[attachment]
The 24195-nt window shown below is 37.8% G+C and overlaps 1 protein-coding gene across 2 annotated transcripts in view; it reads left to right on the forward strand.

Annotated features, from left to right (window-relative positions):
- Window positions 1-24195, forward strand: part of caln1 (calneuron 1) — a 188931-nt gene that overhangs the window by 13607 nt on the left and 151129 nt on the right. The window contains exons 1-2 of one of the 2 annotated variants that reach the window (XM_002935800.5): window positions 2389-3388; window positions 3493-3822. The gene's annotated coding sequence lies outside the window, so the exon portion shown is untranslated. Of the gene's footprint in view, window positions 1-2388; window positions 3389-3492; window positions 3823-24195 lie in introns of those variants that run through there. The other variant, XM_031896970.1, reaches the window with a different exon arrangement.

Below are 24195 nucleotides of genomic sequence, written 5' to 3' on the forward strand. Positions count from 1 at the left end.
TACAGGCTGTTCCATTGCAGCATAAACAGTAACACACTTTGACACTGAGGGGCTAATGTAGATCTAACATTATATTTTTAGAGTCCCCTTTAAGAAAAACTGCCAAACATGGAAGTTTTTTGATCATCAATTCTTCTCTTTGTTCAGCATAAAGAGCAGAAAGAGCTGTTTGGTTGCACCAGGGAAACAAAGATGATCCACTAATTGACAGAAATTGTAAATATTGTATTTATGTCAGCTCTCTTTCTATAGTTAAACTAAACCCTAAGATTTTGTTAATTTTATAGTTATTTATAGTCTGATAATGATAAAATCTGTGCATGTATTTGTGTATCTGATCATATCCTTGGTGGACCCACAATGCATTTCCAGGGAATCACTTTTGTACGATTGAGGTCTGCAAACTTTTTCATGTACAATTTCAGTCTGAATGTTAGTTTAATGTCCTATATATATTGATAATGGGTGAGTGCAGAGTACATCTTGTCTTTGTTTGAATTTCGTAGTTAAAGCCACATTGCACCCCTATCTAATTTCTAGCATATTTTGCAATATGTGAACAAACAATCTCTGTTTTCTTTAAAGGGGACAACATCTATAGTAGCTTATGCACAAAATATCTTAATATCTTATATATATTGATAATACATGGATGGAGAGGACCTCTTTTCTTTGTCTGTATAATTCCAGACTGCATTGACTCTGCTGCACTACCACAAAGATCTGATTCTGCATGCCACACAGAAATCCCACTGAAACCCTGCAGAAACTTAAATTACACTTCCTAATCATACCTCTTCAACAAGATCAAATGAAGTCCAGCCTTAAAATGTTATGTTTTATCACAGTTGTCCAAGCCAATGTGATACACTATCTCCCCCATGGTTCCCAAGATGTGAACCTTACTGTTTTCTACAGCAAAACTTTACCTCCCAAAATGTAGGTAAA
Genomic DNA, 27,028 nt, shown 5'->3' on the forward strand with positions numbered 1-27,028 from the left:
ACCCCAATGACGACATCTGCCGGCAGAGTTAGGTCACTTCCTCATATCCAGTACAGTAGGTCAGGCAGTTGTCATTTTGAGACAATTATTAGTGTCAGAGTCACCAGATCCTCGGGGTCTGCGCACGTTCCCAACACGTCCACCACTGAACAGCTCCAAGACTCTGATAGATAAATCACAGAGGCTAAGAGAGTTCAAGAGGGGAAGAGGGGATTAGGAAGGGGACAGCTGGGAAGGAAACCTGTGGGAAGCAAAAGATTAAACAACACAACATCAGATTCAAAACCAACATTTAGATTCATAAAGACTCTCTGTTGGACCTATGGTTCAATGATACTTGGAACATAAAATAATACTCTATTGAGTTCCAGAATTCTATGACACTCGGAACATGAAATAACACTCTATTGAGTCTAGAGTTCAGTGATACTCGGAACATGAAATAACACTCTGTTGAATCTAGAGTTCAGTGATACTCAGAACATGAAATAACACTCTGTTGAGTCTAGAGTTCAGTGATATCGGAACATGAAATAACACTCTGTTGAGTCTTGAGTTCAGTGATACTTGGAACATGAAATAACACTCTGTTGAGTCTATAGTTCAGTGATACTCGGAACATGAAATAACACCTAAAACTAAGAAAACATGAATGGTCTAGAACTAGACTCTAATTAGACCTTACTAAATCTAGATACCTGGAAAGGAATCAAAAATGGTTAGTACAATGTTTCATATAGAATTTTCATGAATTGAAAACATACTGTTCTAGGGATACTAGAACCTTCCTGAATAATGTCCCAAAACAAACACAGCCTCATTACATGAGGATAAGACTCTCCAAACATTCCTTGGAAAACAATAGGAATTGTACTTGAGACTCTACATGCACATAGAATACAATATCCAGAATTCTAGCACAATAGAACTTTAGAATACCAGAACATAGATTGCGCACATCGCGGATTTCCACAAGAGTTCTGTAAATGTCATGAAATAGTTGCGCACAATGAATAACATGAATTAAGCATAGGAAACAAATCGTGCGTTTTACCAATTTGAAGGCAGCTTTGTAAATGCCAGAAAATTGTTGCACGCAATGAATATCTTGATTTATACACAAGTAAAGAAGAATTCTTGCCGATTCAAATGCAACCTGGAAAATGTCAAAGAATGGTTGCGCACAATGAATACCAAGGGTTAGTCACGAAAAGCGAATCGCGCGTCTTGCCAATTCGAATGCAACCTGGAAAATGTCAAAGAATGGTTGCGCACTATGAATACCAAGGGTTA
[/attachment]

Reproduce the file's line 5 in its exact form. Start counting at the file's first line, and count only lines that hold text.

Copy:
TACAGGCTGTTCCATTGCAGCATAAACAGTAACACACTTTGACACTGAGGGGCTAATGTAGATCTAACATTATATTTTTAGAGTCCCCTTTAAGAAAAACTGCCAAACATGGAAGTTTTTTGATCATCAATTCTTCTCTTTGTTCAGCATAAAGAGCAGAAAGAGCTGTTTGGTTGCACCAGGGAAACAAAGATGATCCACTAATTGACAGAAATTGTAAATATTGTATTTATGTCAGCTCTCTTTCTATAGTTAAACTAAACCCTAAGATTTTGTTAATTTTATAGTTATTTATAGTCTGATAATGATAAAATCTGTGCATGTATTTGTGTATCTGATCATATCCTTGGTGGACCCACAATGCATTTCCAGGGAATCACTTTTGTACGATTGAGGTCTGCAAACTTTTTCATGTACAATTTCAGTCTGAATGTTAGTTTAATGTCCTATATATATTGATAATGGGTGAGTGCAGAGTACATCTTGTCTTTGTTTGAATTTCGTAGTTAAAGCCACATTGCACCCCTATCTAATTTCTAGCATATTTTGCAATATGTGAACAAACAATCTCTGTTTTCTTTAAAGGGGACAACATCTATAGTAGCTTATGCACAAAATATCTTAATATCTTATATATATTGATAATACATGGATGGAGAGGACCTCTTTTCTTTGTCTGTATAATTCCAGACTGCATTGACTCTGCTGCACTACCACAAAGATCTGATTCTGCATGCCACACAGAAATCCCACTGAAACCCTGCAGAAACTTAAATTACACTTCCTAATCATACCTCTTCAACAAGATCAAATGAAGTCCAGCCTTAAAATGTTATGTTTTATCACAGTTGTCCAAGCCAATGTGATACACTATCTCCCCCATGGTTCCCAAGATGTGAACCTTACTGTTTTCTACAGCAAAACTTTACCTCCCAAAATGTAGGTAAA